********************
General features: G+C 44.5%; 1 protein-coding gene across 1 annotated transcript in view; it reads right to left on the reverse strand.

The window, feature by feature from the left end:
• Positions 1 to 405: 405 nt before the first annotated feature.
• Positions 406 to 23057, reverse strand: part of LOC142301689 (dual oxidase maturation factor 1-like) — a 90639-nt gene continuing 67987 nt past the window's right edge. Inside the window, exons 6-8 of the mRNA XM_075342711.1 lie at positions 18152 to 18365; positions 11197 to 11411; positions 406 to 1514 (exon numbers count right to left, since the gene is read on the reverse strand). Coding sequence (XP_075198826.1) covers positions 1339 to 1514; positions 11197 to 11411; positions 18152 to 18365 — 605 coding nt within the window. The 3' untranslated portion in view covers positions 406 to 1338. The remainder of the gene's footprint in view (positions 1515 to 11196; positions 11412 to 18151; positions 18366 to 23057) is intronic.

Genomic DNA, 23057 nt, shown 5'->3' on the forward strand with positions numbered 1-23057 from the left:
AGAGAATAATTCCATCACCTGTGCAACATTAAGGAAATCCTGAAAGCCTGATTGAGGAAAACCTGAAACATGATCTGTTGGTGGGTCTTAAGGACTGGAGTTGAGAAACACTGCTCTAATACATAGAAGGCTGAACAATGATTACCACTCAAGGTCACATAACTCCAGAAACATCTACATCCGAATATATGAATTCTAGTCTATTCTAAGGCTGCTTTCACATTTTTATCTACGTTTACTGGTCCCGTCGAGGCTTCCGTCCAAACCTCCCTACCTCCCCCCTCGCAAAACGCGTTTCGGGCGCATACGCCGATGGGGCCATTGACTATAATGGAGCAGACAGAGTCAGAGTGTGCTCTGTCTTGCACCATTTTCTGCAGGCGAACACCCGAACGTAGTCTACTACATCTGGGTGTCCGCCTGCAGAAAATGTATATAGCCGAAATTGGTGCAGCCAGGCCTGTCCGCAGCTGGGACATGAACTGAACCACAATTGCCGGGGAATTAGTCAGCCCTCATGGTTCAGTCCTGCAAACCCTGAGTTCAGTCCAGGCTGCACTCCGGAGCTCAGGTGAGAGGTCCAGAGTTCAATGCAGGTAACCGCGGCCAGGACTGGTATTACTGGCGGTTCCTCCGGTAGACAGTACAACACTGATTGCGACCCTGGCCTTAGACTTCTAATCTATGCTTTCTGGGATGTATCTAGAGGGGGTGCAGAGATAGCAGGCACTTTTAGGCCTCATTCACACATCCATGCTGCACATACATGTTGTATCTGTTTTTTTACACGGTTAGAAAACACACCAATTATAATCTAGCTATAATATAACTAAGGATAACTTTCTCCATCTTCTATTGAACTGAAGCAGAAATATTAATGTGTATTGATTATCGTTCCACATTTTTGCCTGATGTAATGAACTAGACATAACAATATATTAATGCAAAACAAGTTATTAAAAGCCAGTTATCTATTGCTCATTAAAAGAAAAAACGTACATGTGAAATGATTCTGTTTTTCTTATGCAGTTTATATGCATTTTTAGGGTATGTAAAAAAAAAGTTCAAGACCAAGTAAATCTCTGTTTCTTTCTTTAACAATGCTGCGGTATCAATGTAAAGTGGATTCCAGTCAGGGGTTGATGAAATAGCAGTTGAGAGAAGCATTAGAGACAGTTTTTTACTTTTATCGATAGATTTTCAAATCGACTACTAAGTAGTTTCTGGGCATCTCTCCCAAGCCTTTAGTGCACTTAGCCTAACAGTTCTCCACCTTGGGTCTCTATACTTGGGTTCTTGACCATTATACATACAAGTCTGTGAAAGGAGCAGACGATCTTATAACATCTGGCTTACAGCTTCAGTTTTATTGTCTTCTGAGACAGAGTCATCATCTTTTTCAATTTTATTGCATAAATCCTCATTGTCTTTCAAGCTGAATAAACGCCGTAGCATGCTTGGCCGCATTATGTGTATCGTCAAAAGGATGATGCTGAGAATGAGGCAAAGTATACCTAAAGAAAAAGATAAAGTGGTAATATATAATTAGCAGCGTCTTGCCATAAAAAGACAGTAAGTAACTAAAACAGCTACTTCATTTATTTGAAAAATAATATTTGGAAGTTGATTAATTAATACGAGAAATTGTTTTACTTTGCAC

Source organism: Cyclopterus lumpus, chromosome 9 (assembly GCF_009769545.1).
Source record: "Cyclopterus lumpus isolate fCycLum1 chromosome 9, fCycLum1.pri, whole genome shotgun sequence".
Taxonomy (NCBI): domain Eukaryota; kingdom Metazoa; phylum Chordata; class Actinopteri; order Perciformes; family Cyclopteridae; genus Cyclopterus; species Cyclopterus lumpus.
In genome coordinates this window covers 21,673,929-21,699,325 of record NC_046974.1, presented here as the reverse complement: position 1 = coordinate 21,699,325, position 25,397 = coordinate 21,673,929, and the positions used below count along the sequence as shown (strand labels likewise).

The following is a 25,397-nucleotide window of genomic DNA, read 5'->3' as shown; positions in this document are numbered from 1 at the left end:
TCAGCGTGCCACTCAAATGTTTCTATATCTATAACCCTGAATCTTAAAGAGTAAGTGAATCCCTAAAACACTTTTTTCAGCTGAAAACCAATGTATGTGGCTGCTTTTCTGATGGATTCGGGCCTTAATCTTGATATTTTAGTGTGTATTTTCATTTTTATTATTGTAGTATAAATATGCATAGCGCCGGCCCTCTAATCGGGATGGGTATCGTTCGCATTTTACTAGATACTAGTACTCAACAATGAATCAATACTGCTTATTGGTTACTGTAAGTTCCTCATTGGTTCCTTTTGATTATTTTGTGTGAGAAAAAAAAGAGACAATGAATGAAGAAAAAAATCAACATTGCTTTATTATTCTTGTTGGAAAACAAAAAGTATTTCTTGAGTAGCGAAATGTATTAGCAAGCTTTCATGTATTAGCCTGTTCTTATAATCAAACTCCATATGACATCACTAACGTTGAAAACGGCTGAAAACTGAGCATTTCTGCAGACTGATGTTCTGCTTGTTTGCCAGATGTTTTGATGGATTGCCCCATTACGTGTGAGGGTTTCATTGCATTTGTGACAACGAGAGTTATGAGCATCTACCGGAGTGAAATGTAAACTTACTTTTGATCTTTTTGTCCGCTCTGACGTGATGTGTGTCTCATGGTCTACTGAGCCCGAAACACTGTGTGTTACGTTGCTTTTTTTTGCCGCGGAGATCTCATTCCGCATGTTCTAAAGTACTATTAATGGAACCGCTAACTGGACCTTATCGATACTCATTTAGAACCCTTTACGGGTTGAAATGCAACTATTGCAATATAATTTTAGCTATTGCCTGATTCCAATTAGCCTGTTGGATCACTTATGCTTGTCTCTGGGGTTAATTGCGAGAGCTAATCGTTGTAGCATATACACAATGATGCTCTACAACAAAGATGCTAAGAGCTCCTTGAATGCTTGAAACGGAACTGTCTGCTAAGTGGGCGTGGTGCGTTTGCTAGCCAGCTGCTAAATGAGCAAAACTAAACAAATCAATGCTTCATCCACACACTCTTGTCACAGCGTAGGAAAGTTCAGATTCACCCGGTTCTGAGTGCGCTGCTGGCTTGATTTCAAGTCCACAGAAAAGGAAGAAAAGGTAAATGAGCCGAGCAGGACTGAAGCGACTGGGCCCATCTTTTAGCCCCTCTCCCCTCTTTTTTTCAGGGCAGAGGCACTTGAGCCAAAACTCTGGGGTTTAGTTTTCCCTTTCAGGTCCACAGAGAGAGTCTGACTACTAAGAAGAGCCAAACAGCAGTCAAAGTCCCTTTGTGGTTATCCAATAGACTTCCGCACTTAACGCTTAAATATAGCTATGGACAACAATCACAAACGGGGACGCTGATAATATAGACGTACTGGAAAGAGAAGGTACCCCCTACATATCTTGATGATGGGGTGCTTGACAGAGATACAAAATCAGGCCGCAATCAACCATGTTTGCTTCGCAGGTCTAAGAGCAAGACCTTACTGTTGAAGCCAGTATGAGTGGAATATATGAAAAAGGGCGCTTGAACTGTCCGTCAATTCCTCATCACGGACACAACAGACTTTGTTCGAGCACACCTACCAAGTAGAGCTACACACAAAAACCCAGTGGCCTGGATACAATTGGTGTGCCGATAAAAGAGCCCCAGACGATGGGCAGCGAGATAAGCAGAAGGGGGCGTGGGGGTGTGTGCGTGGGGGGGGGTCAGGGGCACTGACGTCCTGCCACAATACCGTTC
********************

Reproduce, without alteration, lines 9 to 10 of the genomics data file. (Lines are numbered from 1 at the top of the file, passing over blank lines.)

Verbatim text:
Taxonomy (NCBI): domain Eukaryota; kingdom Metazoa; phylum Chordata; class Actinopteri; order Perciformes; family Cyclopteridae; genus Cyclopterus; species Cyclopterus lumpus.
In genome coordinates this window covers 21,673,929-21,699,325 of record NC_046974.1, presented here as the reverse complement: position 1 = coordinate 21,699,325, position 25,397 = coordinate 21,673,929, and the positions used below count along the sequence as shown (strand labels likewise).